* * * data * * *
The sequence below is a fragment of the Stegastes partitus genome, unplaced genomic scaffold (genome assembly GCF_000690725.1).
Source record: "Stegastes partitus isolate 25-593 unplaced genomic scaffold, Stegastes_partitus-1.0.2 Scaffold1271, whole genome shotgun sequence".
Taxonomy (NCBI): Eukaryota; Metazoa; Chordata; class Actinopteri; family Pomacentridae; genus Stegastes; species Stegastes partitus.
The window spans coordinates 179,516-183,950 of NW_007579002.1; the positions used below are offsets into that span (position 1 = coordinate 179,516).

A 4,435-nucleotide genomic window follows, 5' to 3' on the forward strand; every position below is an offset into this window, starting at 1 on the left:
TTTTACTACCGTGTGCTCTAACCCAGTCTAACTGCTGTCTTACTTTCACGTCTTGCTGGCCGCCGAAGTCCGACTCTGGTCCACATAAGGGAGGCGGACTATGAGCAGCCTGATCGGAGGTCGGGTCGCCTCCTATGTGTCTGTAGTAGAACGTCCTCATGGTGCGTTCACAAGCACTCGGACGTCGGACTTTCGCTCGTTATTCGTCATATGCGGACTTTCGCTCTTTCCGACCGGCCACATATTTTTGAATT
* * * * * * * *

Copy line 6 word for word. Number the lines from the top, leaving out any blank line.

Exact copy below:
TTTTACTACCGTGTGCTCTAACCCAGTCTAACTGCTGTCTTACTTTCACGTCTTGCTGGCCGCCGAAGTCCGACTCTGGTCCACATAAGGGAGGCGGACTATGAGCAGCCTGATCGGAGGTCGGGTCGCCTCCTATGTGTCTGTAGTAGAACGTCCTCATGGTGCGTTCACAAGCACTCGGACGTCGGACTTTCGCTCGTTATTCGTCATATGCGGACTTTCGCTCTTTCCGACCGGCCACATATTTTTGAATT